and did those feet?

By: snowgood

Dec 06 2016

Tags: , , ,

Category: Christianity, literature, Religion, Scripture

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I always seems to have a pile of books to read, but some stories are never “told” as the subject isn’t compelling enough for me to read the first page.

My sister bought me this “thick” volume at Christmas. Two years ago, possibly three. I looked at and thought, “Mmmm, that’s a bit thick” I might not manage that one.

What’s more I didn’t know the author, although gogglebox addicts tell me he’s on TV quite often.

Three weeks back I decided to dive right in.


What a book.

Rather foolishly I thought it might be a bit like Leon Uris’s novels, a bunch of fictions characters walking us through history.

But no, this is a fabulously detailed historical account of a city which has been the fulcrum of world for millennia.

Simon Sebag Montefiore didn’t completely grab my attention in the early chapters.

Where I had a limited knowledge of Jerusalem from my understanding Old and New Testament scriptures I was occasionally at odds with the author’s conclusions.

As I raced on from here i really warmed to the narrative.

The book seems to be written almost entirely without bias.

You might imagine it would have a pro-Jewish slant, but Montefiore is equally happy to lay into Muslim atrocities, Christian folly, and Jewish meddling.

As a Briton I was saddened to read that our Imperialist leaders have blood on their hands, and were sickeningly shameful in their dealing with Jews fleeing to their homeland in the wake of the Holocaust.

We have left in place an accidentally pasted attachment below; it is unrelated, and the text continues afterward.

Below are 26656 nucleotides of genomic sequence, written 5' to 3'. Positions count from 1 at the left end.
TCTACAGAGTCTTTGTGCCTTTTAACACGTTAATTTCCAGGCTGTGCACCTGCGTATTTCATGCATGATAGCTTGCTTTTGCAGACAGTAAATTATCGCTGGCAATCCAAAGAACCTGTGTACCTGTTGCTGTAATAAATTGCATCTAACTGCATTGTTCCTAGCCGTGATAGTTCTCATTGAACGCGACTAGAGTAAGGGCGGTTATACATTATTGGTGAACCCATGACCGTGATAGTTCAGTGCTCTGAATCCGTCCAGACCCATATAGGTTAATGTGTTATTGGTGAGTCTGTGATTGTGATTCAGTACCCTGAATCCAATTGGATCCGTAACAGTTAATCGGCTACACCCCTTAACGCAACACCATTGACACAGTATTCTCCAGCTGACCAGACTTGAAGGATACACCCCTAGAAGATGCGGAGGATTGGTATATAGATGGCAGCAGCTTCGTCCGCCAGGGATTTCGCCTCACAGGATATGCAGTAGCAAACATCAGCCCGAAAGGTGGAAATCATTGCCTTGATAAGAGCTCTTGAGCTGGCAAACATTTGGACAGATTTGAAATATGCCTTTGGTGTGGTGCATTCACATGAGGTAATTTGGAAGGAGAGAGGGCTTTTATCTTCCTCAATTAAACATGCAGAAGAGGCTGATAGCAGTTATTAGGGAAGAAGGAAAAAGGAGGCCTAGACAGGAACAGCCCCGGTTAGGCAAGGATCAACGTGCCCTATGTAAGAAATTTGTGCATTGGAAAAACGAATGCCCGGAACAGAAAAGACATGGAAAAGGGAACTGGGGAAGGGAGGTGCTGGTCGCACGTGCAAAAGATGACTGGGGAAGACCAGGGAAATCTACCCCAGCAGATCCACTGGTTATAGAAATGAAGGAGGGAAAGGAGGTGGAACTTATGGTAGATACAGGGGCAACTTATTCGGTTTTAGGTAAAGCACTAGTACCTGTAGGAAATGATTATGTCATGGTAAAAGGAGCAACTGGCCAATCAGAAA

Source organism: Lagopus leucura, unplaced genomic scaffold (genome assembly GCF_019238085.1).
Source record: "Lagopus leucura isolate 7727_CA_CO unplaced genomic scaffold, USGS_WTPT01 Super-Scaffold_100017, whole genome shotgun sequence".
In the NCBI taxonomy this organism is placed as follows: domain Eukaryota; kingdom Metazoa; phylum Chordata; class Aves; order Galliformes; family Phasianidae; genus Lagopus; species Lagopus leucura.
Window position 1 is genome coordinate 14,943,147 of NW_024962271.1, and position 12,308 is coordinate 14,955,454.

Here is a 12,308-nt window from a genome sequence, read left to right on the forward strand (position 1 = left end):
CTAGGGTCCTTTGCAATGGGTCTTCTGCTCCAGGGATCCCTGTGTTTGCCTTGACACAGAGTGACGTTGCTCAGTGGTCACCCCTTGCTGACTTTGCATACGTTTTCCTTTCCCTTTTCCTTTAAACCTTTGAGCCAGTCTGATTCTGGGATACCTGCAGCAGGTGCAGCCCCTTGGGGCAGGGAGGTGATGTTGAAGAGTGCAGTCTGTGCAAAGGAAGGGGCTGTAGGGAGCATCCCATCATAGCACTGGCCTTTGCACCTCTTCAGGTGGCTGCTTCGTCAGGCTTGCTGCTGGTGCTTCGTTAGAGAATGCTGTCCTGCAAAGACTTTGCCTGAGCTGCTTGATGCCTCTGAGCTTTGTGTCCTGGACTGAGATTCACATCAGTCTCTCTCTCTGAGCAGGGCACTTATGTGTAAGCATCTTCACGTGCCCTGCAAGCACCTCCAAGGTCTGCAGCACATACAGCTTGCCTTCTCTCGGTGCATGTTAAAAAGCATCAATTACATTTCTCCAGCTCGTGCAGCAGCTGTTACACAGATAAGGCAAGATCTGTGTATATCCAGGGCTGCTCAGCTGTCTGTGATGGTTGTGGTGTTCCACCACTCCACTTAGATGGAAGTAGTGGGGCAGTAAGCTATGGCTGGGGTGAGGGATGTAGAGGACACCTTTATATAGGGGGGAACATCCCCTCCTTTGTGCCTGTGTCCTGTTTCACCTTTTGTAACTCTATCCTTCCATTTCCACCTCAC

I’ve no idea how many characters are covered in this thick tome, but if you include the footnotes it even includes Prince Philip’s folks giving shelter to a Jew that would otherwise have been lynched.

The author of Moby Dick is mentioned, the Pope’s embarrassing moment on an official state visit gets a mention.

William Blake’s famous hymn gets a mention.

The real hero of the latter chapters is Moshe Dayan.  I’m sure there must be a Dayan biography out there somewhere, if so I’d loved to read it.

European anti-Jewish reporting gets a bashing, and I’m old enough to recall the BBC news when the Six Day War analysts ate their hats as Israel defeated the massed ranks of Egypt, Syria, and Jordan.

Yasser Arafat had his faults, but gets a pretty good press – anything else?

Absolutely loads of fascinating facts and characters.

I’d give this title a solid 9 out of 10.

What’s more I’m chuffed that the book covers Barak Obama’s involvement in the middle east, and I’ve finished the book whilst he’s still in office.




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